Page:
I can paint and eat
with my left hand as well as I do with my right hand, but to this day my hand "stutters" when I write.

2. I always put my left shoe on first. Always. If I put my right shoe on first, I don't feel comfortable and I have to take my shoes off and put them on again, left one first. This does not translate to anything else - pant legs, earrings, nothing - just my shoes.

3. I am famously, tremendously clumsy.

4. I am über arachnophobic. ALL spiders give me the heebie-jeebies: those creepy, fire engine-red, almost invisible ones to slow-moving, banana bunch-sleeping tarantulas - they all have the same effect. Someone once asked me what it was about spiders that I didn't like and I replied, "Because they've got eight spindly legs and they always look like they're up to something." And they do, too. They're always skulking about, hiding in corners, lurking in wood piles. I don't like it.

5. I don't drink soft drinks. It wasn't a conscious decision. I just woke up one morning and realized that I didn't like them. In the past 17 years I have probably had five or six soft drinks - and then, only because there was no other drink choice. I make an exception for Coke that is mixed with Lamb's Navy dark rum. I will drink a natural soda (basically juice with some carbonation), but I won't drink a regular, commercial soft drink if I have my druthers.

6. I have rented art.

7. When I sneeze I make a sound like a cartoon mouse. It sounds like I'm taking the piss, when that's really the way I sneeze. It, quite literally, stops people in their tracks. They will invariably smile and then say, "Well, bless you!" in an equally high-pitched, cartoon voice because they think I've done it for laughs. I haven't. Honest.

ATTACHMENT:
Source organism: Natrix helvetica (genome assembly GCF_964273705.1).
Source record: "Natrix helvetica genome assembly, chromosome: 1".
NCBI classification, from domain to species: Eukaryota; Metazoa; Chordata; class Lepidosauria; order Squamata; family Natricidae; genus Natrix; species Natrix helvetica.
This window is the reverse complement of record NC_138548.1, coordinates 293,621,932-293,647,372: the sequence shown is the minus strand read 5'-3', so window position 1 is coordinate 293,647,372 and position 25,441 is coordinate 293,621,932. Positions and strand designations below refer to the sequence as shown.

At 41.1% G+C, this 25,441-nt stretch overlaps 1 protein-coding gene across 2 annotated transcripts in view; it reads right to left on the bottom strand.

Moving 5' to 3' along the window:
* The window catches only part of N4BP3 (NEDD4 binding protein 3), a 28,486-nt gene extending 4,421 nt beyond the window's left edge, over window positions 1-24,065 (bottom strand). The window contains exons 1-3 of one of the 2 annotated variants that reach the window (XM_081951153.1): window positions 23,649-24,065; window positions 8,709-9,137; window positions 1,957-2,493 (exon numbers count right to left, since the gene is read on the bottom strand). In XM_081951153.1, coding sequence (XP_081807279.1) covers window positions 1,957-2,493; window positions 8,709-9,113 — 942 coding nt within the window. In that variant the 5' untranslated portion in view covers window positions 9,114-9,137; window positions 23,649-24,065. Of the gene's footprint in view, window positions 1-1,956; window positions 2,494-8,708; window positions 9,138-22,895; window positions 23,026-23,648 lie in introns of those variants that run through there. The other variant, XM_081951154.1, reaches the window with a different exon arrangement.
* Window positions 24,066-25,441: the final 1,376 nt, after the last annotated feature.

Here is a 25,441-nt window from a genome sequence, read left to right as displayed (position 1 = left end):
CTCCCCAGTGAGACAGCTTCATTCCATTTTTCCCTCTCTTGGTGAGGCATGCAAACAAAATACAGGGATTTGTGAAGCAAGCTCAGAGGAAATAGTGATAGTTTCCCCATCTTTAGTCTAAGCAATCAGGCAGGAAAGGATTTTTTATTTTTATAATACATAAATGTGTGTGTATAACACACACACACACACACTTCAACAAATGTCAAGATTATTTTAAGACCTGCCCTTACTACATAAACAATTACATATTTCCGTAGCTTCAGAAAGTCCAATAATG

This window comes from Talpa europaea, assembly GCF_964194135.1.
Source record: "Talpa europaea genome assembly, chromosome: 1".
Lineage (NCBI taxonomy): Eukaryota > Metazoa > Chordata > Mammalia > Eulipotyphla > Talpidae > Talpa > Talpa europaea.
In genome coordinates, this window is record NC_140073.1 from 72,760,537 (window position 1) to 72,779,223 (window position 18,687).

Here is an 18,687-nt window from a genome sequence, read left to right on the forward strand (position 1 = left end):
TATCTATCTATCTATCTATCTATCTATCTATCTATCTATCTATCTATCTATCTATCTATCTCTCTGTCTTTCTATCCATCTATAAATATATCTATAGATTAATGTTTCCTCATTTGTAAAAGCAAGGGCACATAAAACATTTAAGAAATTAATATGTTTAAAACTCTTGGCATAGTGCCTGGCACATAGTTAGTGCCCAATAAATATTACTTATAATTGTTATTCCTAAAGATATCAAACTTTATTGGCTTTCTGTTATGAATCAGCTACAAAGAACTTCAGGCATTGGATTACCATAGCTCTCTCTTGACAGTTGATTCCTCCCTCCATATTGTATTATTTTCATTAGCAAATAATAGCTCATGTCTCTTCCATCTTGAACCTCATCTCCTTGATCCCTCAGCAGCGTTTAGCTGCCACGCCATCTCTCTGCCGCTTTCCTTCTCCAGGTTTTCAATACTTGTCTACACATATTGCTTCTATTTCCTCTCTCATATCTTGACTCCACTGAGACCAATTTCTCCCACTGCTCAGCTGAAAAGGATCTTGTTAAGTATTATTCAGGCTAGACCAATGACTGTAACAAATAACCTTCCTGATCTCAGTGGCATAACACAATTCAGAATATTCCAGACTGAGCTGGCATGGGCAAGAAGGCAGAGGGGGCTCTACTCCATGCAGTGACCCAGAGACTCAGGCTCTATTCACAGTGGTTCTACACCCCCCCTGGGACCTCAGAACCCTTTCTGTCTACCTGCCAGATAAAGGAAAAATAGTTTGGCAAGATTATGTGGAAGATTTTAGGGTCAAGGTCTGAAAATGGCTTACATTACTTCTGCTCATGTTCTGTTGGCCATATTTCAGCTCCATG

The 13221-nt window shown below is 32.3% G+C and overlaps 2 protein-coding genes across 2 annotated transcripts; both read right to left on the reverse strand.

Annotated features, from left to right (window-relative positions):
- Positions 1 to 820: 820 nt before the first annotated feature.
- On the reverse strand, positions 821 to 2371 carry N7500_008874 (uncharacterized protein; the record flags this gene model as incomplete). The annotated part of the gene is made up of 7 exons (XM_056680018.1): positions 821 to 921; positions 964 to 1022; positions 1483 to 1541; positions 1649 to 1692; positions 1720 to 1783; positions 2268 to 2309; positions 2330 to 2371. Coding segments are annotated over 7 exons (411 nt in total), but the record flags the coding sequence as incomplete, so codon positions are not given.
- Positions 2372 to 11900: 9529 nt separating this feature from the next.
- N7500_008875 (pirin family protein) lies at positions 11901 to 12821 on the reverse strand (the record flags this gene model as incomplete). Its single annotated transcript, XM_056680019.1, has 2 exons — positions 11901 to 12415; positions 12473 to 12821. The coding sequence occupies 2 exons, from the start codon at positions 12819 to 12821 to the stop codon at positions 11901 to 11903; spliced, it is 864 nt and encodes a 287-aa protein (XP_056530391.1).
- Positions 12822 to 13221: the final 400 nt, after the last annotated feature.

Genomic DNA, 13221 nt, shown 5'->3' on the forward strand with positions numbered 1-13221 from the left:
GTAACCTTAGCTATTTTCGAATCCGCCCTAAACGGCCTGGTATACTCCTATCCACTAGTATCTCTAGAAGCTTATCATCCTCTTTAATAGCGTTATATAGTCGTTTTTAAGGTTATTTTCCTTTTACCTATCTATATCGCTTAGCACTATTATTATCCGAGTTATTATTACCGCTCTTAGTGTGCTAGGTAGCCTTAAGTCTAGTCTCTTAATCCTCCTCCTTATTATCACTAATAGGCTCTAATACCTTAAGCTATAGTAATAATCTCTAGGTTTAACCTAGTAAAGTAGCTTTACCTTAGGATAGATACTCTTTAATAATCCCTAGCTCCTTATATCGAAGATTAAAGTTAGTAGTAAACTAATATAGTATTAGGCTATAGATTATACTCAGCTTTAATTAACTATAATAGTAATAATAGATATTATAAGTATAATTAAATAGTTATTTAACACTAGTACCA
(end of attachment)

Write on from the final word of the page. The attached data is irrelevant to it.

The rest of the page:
Bonus fact:
I have steered a crew (as in rowing) boat, a canal boat and an oil tanker. Seriously.

26 May 2007

Swap-Bot Ate My Life


It's Saturday night and I am sitting down and I feel super guilty about it. I feel like I should be down on my hands and knees scrubbing the kitchen floor or outside in the dark turning over the soil in the beds in my back garden.

Downstairs, there are craft supplies all over my kitchen and front lounge. I am stumbling over boxes and packs of tissue and those bubble-wrap padded envelopes. My DVR only has 70% capacity left because I've set up program after program to record, but don't get the chance to watch them.

Upstairs, there are two piles of washing waiting for me: one that is desperate to be sorted and laundered and one that wants folding so badly it doesn't want to know what to do with itself. My toothpaste is still not in the medicine cabinet. My hair straignteners have been on the bathroom sink for three weeks. I cannot seem to fill the loo roll holder, so I keep taking them one-by-one from the 12-roll package.

Was that an over-share? Probably, but it illustrates the point. I have not been doing the things I need to do around the house. I don't answer e-mails in any sort of timely manner, I read but take days to respond to PMs and I rarely ever hear the text sound on my phone, so I answer all texts about 12 hours too late.